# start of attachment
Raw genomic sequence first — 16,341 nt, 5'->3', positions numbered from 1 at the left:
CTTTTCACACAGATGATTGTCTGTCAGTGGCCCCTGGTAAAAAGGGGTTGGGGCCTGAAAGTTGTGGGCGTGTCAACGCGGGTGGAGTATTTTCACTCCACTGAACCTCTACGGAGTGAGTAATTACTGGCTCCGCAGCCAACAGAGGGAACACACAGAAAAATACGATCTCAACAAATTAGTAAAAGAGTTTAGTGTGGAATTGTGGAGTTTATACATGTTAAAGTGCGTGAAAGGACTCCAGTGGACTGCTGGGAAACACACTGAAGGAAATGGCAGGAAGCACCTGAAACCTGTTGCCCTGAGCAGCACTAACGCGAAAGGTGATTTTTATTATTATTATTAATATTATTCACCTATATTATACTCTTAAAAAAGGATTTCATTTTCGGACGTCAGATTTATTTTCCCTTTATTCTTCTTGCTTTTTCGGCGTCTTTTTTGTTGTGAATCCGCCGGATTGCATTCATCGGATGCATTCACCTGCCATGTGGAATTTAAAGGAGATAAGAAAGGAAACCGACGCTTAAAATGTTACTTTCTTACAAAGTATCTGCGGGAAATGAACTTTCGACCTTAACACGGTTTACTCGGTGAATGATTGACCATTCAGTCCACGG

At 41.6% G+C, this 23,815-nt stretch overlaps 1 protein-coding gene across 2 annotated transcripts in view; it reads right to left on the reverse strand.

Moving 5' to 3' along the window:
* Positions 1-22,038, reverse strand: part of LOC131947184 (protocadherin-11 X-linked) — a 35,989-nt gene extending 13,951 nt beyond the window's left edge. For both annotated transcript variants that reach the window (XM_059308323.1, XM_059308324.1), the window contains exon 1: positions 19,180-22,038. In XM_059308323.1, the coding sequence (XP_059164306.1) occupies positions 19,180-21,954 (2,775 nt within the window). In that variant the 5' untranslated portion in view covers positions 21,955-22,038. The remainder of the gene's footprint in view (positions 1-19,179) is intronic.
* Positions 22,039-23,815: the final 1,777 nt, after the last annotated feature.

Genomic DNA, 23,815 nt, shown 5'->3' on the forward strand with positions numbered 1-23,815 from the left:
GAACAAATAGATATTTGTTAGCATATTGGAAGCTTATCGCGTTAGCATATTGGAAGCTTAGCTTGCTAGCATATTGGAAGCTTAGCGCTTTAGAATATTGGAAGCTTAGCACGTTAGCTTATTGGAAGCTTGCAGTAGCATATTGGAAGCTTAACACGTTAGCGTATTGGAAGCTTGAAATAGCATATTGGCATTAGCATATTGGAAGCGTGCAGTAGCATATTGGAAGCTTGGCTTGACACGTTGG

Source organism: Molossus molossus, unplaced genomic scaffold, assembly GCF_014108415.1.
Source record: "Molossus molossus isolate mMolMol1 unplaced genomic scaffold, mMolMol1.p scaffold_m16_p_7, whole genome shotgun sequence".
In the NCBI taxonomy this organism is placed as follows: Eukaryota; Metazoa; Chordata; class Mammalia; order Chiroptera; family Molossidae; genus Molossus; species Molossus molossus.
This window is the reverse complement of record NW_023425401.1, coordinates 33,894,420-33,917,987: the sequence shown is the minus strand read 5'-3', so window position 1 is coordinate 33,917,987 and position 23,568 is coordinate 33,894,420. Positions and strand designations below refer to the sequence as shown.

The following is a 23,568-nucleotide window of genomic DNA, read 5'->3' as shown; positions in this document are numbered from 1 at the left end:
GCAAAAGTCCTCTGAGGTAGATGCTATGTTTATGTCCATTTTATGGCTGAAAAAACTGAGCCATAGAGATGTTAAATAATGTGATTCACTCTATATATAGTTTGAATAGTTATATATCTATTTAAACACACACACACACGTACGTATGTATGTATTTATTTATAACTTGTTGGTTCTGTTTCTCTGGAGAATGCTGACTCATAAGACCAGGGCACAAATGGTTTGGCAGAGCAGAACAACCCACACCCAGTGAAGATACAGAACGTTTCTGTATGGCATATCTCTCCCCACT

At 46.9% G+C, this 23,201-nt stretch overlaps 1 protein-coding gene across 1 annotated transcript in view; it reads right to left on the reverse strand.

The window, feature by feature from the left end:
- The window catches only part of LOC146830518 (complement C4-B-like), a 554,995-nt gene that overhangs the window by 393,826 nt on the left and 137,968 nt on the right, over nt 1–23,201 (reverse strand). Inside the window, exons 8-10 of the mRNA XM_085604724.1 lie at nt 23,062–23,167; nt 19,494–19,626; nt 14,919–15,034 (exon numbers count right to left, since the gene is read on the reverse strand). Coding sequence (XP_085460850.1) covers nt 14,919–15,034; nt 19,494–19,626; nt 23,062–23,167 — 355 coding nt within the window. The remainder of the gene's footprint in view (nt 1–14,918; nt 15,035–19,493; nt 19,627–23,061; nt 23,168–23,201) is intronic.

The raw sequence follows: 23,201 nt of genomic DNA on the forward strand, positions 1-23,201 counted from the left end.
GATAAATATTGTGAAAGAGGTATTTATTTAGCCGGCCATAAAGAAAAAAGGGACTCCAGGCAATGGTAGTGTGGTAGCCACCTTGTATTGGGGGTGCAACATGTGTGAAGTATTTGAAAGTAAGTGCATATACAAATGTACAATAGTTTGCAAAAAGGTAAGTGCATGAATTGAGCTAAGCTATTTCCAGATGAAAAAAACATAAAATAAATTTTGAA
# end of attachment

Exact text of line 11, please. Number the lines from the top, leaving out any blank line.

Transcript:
In the NCBI taxonomy this organism is placed as follows: Eukaryota; Metazoa; Chordata; class Mammalia; order Chiroptera; family Molossidae; genus Molossus; species Molossus molossus.